Upper School Pre-Summit Day

The lights dimmed on the theater stage as the actors from The Defamation Play entered and took their places on the set. As I sat amongst the students of the Upper School, I felt the anticipation in the room. We were sharing a common experience of performance, and in the next 90 minutes, would listen and learn together. I relished the intensity of the moment in this profound example of community.

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Waynflete Asks “Can We?”

During the last round of class meetings, Associate Director for Student Life Jimmy Manyuru and I invited Waynflete juniors and seniors to apply for an opportunity to take on perhaps the most pressing challenge of our time—civic dysfunction.

While our nation faces many urgent challenges right now—including promoting economic opportunity, environmental sustainability, and social justice while avoiding nuclear war—none arguably is as urgent as the need to strengthen our democratic institutions so that we can as a society meet those pressing challenges thoughtfully, effectively, and fairly for the benefit of all.

For the past eight months, a planning team that includes Jimmy, Assistant Head for Student Life Lydia Maier, and me has been developing a cross-community response to this challenge. At the root of the dysfunction are the deep divisions among US citizens along lines of identity and viewpoint, paralyzing divisions that have raised an essential question on which our future as a society depends:

Can we harness the wisdom and power inherent in the great diversity of the American people to revitalize our democracy, mend the social fabric, and live out the true meaning of our nation’s promise of liberty and justice for all?

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It’s not all about me!

When you boil it down, what is the distilled essence of the Waynflete experience?

Who are we, what do we value, and how do we live out our values on a daily basis?

What is our core identity as a learning community?

The Waynflete faculty and administration has undertaken the task of answering those questions. While abstract to some, they are vital to those of us who work at the school and to the families who entrust their children to our care. As an independent school, Waynflete gets to choose its approach to education. Families in Southern Maine get to choose whether or not the experience we offer is right for their children.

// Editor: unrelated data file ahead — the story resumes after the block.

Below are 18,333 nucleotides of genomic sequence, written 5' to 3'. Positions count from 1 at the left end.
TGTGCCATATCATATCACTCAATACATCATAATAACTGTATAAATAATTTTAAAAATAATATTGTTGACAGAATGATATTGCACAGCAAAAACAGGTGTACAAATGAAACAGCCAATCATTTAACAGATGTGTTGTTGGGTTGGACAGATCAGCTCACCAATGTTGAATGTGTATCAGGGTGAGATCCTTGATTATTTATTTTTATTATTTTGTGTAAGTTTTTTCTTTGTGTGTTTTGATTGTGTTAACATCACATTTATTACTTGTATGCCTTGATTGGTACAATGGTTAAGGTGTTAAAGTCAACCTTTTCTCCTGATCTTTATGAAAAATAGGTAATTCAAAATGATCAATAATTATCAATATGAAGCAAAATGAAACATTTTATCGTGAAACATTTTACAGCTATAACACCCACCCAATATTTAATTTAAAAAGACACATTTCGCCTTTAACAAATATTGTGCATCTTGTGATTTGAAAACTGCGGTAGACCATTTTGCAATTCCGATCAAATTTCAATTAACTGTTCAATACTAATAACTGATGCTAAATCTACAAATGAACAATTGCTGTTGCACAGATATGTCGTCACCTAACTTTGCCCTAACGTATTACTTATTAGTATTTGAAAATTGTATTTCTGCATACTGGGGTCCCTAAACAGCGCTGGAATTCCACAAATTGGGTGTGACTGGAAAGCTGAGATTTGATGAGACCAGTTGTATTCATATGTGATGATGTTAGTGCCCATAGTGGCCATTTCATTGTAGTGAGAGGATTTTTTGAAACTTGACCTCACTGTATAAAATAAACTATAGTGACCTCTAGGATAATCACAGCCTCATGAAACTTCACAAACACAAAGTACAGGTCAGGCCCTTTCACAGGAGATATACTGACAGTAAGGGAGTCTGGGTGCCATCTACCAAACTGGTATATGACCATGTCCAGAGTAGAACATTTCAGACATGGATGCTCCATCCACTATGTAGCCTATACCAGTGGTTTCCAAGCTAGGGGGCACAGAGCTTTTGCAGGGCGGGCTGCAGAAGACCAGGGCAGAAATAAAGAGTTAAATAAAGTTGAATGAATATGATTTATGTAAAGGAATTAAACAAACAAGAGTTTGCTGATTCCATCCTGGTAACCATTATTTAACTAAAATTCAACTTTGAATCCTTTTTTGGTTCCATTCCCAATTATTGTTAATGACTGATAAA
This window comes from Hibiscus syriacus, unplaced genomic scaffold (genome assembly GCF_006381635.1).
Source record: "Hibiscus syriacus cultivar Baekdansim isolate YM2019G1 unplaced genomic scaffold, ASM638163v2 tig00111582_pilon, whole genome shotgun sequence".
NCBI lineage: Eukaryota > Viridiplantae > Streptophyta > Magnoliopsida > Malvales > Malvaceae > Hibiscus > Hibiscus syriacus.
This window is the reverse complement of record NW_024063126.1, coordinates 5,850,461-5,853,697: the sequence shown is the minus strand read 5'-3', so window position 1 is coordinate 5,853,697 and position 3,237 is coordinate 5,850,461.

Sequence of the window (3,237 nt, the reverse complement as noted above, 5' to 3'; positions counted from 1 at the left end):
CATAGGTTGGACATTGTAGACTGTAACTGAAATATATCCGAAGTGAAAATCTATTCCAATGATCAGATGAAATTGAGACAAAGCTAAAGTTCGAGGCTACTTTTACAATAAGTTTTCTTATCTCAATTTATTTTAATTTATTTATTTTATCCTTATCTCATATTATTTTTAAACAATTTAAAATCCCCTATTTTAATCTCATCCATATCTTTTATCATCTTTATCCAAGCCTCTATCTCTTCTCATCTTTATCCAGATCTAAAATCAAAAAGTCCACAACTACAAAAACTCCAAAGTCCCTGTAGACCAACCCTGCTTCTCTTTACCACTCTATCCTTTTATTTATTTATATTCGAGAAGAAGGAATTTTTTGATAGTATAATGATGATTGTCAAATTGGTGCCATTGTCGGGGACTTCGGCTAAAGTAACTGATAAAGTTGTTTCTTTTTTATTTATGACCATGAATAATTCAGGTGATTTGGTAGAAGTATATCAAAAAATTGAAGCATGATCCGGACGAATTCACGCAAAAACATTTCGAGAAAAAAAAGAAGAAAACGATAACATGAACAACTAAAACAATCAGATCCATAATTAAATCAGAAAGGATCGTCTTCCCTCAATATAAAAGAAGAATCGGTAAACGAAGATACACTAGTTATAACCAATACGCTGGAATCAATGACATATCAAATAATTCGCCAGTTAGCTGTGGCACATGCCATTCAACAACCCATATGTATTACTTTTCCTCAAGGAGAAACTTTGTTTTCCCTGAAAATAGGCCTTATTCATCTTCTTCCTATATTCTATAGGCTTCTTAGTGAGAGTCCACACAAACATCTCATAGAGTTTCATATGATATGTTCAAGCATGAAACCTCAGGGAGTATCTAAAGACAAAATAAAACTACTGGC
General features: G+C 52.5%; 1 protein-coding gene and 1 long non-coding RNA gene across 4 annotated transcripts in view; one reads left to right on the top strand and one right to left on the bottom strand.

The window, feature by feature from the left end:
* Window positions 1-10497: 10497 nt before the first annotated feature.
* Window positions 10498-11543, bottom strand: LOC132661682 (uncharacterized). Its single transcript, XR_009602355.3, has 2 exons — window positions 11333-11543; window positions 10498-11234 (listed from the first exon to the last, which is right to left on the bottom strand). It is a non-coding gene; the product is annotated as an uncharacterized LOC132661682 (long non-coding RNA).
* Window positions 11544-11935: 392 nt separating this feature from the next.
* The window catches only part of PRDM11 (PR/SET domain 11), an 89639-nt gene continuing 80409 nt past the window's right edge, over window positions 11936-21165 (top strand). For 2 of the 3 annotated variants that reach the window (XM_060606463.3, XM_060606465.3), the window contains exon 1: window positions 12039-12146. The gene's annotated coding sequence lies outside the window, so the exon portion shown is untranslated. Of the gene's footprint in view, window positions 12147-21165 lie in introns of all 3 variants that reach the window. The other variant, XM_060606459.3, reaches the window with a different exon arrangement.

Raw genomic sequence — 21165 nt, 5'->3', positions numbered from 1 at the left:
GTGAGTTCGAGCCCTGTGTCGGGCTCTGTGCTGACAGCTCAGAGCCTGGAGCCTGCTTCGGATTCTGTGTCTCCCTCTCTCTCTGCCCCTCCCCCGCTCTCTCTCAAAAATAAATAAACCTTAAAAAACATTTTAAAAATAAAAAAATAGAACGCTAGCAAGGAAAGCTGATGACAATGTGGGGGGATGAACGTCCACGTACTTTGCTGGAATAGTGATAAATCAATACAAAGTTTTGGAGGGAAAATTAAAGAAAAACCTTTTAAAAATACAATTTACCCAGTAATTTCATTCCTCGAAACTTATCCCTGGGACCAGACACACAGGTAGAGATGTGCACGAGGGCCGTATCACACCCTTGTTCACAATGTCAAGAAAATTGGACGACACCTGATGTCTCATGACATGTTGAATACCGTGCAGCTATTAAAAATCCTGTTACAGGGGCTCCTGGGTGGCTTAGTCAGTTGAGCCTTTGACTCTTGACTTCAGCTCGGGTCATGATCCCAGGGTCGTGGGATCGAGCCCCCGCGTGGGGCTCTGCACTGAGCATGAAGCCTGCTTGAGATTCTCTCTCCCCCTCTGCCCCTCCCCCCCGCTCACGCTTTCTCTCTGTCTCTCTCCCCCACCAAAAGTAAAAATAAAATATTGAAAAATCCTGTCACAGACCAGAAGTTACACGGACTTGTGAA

Being a “chosen” community gives us a powerful advantage in our efforts to educate the young people in our charge. In the context of a challenging and fast-changing world, being a it also gives us special challenges. Since we offer a distinctive experience based on our beliefs of how best to educate youth, we need to understand what they are and how they translate into best practices. And since we offer a distinctive experience, we need to be able to communicate it to current and future families. Continue reading “It’s not all about me!”


Opening of School Remarks from US Director Lowell Libby

Greetings, and welcome back from your soggy week. I heard from one trip leader after another, Waynflete teachers, AMC and Chewonki leaders, everyone with whom you came in contact how awesome you all were, despite the weather. By rising to the challenge, you have beautifully illustrated a key lesson in life, which is that the quality of an experience is largely dependent on how you choose to show up for it. You all chose well last week.

As we start the school year together, I have been thinking about an age old debate on the purpose of a formal education. Should our focus as educators be on preparing you to live in the world as it exists, or should we focus on helping you to be change agents, shaping the world into something better.

At Waynflete we have always tried to do both. We want to prepare you for success in college and the fast changing world you will encounter thereafter, but we also want to prepare you to be agents of change.